We can think about constructing a maximal field by adding spans one at a time, starting with the longest span and then adding spans either above or below. This naturally leads to a recursive solution: given a partially constructed field (consisting of spans in contiguous rows), consider adding a new span either above or below the existing spans, whose extent must be limited to the intersection of all the existing spans. We need to start the recursion from the widest span and we don't know where that will be, so we can just use an outer loop that considers all possibilities.

This recursion will consider all possible regular fields, but since we only want to know about the biggest one, we can immediately do some pruning. Consider a span to be "maximal" if it cannot be expanded (under whatever conditions it is being selected) by adding more cells to the left or right. When recursing, we only need to consider maximal spans, since this adds more cells to the field and does not reduce our choices later in the recursion. Similarly, only maximal spans need be considered as the initial (widest) span.

This exponential-time solution can be reduced to polynomial time with memoisation in a pretty standard way. The only state needed in each recursive call is the range of rows for which we already have spans and the range of columns that is the intersection of all chosen spans.

This gives O(N⁴) states and an even larger number of edges between states, so we need to optimise this to solve the final subtask. Let's start with a few optimisations that won't obviously reduce the big-O. Immediately after adding a new span, see if we can add more spans (on both sides) without narrowing the column range at all. It will never be suboptimal to add these now, so we can do it immediately. We want this process to be efficient, which we can achieve by building lookup tables for the next tree upwards and downwards of any given position, and precomputing a range-max query structure along each row. We can also use lookup tables of next tree and next non-tree along each row to quickly find all the maximal spans in the new row we're adding.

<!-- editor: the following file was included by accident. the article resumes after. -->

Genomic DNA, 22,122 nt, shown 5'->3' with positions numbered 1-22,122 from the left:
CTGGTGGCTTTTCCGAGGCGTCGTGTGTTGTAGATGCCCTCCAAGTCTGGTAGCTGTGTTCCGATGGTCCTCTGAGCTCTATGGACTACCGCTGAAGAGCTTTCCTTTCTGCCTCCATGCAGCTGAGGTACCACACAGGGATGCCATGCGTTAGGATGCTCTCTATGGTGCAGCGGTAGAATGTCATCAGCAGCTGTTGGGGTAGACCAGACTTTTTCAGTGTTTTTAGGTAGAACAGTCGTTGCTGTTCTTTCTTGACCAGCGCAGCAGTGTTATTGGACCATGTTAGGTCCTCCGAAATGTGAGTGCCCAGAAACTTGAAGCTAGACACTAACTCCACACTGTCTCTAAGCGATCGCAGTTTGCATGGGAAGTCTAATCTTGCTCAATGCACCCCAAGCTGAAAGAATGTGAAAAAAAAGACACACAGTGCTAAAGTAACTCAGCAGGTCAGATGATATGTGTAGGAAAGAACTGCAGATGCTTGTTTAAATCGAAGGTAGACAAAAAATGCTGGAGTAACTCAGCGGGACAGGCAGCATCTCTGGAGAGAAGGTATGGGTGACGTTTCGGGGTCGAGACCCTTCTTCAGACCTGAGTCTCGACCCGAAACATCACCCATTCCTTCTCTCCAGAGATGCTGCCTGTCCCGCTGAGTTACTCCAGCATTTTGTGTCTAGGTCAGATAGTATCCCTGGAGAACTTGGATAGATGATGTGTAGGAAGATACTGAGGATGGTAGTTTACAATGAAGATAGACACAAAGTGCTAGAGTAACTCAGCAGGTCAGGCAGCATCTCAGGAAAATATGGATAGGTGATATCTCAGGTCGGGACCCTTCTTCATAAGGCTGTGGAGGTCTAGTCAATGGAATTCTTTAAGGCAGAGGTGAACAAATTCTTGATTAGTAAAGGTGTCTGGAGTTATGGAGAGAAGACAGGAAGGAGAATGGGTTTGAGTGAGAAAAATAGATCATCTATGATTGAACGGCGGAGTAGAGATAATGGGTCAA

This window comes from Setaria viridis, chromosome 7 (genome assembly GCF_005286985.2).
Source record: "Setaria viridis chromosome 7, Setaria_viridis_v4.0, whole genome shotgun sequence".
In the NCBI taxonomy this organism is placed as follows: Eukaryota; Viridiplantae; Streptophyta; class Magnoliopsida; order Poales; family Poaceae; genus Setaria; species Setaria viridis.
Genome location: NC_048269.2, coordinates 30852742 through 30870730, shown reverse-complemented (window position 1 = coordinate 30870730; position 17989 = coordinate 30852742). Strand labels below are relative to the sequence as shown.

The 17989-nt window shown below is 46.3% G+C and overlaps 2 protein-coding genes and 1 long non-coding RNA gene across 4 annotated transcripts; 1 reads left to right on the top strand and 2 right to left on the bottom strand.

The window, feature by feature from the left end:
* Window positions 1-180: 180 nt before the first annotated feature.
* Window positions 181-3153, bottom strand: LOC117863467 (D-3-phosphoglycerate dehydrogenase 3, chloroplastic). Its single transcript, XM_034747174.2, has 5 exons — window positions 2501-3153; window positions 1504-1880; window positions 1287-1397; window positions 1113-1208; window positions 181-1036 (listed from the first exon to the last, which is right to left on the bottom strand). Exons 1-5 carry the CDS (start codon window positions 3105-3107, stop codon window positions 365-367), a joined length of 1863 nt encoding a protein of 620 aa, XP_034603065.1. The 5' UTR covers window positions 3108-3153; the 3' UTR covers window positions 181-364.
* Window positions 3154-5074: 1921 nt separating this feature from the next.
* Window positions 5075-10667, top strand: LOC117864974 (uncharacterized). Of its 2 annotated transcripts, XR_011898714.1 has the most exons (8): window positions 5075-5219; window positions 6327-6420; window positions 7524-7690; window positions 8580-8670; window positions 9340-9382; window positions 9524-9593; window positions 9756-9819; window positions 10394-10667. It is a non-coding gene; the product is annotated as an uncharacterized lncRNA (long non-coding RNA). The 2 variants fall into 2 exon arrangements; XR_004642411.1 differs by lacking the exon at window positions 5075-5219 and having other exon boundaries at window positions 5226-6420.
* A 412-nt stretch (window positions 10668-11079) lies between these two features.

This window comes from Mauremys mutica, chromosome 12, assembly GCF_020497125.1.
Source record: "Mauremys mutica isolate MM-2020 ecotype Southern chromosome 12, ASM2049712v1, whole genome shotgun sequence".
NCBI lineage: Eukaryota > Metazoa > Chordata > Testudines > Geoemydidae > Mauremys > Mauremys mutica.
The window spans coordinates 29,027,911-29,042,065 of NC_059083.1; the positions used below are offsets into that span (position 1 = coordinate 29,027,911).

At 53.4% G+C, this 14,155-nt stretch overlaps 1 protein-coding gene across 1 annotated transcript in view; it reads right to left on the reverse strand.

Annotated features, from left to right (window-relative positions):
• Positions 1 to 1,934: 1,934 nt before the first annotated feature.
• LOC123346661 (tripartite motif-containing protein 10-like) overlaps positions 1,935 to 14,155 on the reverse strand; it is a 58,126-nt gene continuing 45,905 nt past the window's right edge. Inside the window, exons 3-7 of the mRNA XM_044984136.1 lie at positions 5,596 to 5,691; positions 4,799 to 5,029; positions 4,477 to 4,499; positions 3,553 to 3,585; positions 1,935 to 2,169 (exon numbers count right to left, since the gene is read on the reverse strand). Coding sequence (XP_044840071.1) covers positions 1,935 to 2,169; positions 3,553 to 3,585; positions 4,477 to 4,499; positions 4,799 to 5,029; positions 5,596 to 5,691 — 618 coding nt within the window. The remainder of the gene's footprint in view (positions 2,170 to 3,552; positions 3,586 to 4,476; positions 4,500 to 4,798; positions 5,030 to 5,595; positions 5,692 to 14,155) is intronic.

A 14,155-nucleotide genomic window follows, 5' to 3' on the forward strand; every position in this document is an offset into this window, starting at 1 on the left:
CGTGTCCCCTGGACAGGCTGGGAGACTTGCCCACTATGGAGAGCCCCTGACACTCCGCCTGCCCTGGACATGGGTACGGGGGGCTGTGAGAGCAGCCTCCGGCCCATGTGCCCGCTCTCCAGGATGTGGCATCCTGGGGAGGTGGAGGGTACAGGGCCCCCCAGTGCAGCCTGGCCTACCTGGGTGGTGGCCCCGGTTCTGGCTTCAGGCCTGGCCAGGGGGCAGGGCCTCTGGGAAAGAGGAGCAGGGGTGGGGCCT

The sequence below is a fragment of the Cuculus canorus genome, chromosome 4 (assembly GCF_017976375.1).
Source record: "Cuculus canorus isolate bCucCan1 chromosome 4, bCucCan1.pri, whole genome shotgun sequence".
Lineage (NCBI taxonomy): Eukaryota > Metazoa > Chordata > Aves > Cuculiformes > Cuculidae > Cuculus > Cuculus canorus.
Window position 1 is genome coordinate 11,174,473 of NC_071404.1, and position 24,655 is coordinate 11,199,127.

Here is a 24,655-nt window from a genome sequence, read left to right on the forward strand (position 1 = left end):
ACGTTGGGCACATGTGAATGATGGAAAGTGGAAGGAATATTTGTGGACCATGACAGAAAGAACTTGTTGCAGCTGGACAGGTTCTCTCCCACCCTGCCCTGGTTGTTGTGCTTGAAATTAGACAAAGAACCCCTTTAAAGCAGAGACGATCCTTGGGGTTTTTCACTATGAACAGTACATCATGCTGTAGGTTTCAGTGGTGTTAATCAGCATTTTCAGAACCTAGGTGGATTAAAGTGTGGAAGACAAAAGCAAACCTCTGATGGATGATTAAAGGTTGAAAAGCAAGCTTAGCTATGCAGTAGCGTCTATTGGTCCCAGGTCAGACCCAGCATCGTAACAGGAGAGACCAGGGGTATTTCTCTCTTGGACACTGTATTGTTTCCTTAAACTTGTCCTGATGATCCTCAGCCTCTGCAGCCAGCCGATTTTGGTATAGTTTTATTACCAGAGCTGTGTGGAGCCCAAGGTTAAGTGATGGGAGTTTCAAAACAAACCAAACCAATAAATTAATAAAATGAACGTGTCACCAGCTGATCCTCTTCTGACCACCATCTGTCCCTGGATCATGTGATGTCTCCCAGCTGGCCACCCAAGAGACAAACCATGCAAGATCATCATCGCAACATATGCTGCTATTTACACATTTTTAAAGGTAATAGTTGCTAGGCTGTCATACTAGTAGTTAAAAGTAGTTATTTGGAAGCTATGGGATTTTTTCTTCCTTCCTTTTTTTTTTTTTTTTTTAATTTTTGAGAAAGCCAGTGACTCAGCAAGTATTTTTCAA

While this will clearly help in some special cases, it's not clear why it should improve the big-O. Let a "maximal rectangle" be one that doesn't include a tree and cannot be made into a bigger rectangle by adding more cells to it (without including a tree). Then it is not difficult to show that each time we need to decide on the next span, the current row and column range define a maximal rectangle: our recent optimisation is to extend the rectangle vertically, and our choice to only include maximal spans mean it cannot be extended horizontally. So the number of memoisation states is bounded by the number of maximal rectangles.

What's the maximal number of maximal rectangles? It is O(N²). Consider fixing the bottom row, and fixing the tree that bounds the top edge (treat the boundary as surrounded by trees). Since this tree must be the lowest in its column above the bottom edge, there are only O(N) such trees for each choice of bottom row. Once those two parameters are fixed, it is easy to see that the rest of the maximal rectangle is fixed too (simply grow leftwards and rightwards of the chosen tree as far as possible). Note that not all such rectangles are maximal, because we haven't considered that the bottom could be extended. So in fact, the number of rectangles bounded by trees on 3 sides is O(N²).

This means that we have O(N²) states, but what about the number of state transitions? We'll consider only transitions that start by adding a new row on top (adding to the bottom is symmetrical). At first glance, it appears that this could be O(N³), because from each state there could be O(N) successor states. However, we can associate each transition with a unique rectangle bounded on top, left and right; and we showed earlier that there are only O(N²) of these. Specifically, for each transition, consider the intersection of the old and new state rectangles, and call it the "transition rectangle". This will differ from the new state only in the bottom edge, so it will be 3-side bounded as claimed. We can reconstruct the new state from the transition rectangle simply by extending the bottom edge as far as it can go; we can also reconstruct the old state as follows:
  1. Remove one row at a time from the top until it is possible to extend the left or right edges.
  2. Extend the left and right edges as much as possible.

Since we're able to reconstruct the old and new states from the transition rectangle, the transition rectangle must be unique to the transition, and hence there can only be O(N²) transitions.

The overall complexity depends on the implementation of the range max query and of the data structure used for memoisation. With practical implementations the algorithm will have O(N² log N) time and either O(N²) or O(N² log N) space, depending on the range max data structure used.

Incidentally, while the official model solution explicitly computes all the maximal rectangles, it's not actually necessary to do so. In my solution they are needed only to prove the efficiency.